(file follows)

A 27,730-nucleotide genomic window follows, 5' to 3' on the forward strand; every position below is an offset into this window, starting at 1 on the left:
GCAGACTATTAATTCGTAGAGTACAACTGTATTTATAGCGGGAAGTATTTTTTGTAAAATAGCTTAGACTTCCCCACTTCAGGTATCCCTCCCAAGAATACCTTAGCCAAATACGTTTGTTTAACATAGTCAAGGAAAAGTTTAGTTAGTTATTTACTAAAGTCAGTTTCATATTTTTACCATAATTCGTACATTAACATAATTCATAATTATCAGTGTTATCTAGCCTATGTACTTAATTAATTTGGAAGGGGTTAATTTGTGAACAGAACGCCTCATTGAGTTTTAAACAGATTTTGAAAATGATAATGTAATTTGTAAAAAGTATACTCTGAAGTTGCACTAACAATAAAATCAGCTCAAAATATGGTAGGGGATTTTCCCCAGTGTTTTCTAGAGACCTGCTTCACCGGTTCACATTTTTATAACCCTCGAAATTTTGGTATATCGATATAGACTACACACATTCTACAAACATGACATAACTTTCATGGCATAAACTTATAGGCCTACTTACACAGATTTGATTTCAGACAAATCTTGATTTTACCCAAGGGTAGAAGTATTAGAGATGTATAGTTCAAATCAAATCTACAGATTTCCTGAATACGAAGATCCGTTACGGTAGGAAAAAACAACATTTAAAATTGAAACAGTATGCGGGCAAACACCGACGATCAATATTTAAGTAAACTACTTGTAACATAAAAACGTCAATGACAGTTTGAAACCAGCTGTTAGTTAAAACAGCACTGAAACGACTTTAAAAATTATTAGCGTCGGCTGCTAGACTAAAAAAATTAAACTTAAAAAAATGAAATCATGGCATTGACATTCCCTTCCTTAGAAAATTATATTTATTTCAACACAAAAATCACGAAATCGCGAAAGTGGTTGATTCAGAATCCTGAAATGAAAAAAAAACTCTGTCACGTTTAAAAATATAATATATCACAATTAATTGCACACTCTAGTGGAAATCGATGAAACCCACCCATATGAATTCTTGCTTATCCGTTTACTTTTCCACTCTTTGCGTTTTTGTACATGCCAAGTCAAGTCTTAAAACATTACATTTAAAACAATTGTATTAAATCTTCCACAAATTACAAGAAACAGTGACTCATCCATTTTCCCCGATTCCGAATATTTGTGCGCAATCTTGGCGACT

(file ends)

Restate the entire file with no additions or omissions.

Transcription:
A 27,730-nucleotide genomic window follows, 5' to 3' on the forward strand; every position below is an offset into this window, starting at 1 on the left:
GCAGACTATTAATTCGTAGAGTACAACTGTATTTATAGCGGGAAGTATTTTTTGTAAAATAGCTTAGACTTCCCCACTTCAGGTATCCCTCCCAAGAATACCTTAGCCAAATACGTTTGTTTAACATAGTCAAGGAAAAGTTTAGTTAGTTATTTACTAAAGTCAGTTTCATATTTTTACCATAATTCGTACATTAACATAATTCATAATTATCAGTGTTATCTAGCCTATGTACTTAATTAATTTGGAAGGGGTTAATTTGTGAACAGAACGCCTCATTGAGTTTTAAACAGATTTTGAAAATGATAATGTAATTTGTAAAAAGTATACTCTGAAGTTGCACTAACAATAAAATCAGCTCAAAATATGGTAGGGGATTTTCCCCAGTGTTTTCTAGAGACCTGCTTCACCGGTTCACATTTTTATAACCCTCGAAATTTTGGTATATCGATATAGACTACACACATTCTACAAACATGACATAACTTTCATGGCATAAACTTATAGGCCTACTTACACAGATTTGATTTCAGACAAATCTTGATTTTACCCAAGGGTAGAAGTATTAGAGATGTATAGTTCAAATCAAATCTACAGATTTCCTGAATACGAAGATCCGTTACGGTAGGAAAAAACAACATTTAAAATTGAAACAGTATGCGGGCAAACACCGACGATCAATATTTAAGTAAACTACTTGTAACATAAAAACGTCAATGACAGTTTGAAACCAGCTGTTAGTTAAAACAGCACTGAAACGACTTTAAAAATTATTAGCGTCGGCTGCTAGACTAAAAAAATTAAACTTAAAAAAATGAAATCATGGCATTGACATTCCCTTCCTTAGAAAATTATATTTATTTCAACACAAAAATCACGAAATCGCGAAAGTGGTTGATTCAGAATCCTGAAATGAAAAAAAAACTCTGTCACGTTTAAAAATATAATATATCACAATTAATTGCACACTCTAGTGGAAATCGATGAAACCCACCCATATGAATTCTTGCTTATCCGTTTACTTTTCCACTCTTTGCGTTTTTGTACATGCCAAGTCAAGTCTTAAAACATTACATTTAAAACAATTGTATTAAATCTTCCACAAATTACAAGAAACAGTGACTCATCCATTTTCCCCGATTCCGAATATTTGTGCGCAATCTTGGCGACT